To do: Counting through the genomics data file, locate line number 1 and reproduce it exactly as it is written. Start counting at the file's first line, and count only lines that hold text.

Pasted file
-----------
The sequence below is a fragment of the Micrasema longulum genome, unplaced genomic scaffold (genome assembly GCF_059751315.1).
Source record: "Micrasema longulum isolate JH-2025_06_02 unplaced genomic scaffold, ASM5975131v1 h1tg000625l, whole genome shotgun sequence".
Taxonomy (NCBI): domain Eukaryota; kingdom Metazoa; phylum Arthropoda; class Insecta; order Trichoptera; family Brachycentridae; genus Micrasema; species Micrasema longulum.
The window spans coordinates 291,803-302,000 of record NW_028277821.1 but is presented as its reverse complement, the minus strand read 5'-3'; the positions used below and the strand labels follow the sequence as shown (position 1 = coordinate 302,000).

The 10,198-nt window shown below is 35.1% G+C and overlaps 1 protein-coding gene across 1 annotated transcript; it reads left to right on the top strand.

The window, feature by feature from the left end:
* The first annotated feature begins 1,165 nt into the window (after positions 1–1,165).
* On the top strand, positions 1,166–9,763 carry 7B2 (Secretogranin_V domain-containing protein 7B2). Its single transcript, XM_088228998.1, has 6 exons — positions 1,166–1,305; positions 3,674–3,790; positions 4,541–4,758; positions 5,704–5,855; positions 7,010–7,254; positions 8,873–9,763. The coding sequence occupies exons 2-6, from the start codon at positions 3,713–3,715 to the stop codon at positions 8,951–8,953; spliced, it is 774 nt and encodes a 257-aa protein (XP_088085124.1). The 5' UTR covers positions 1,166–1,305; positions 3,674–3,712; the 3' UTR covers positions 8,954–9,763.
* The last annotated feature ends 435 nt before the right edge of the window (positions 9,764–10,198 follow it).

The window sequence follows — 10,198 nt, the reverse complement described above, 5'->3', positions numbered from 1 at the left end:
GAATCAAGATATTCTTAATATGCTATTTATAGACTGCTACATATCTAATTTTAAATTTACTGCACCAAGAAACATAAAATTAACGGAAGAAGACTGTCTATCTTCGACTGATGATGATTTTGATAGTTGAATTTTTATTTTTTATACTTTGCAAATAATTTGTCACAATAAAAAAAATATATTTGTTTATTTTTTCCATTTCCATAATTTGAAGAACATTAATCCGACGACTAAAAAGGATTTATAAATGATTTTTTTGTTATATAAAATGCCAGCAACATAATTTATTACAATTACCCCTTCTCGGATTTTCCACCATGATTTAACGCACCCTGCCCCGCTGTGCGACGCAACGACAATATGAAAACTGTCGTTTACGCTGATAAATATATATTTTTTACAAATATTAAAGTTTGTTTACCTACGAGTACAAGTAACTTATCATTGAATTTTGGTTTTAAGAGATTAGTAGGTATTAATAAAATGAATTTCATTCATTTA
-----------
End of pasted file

The sequence below is a fragment of the Micrasema longulum genome, unplaced genomic scaffold (genome assembly GCF_059751315.1).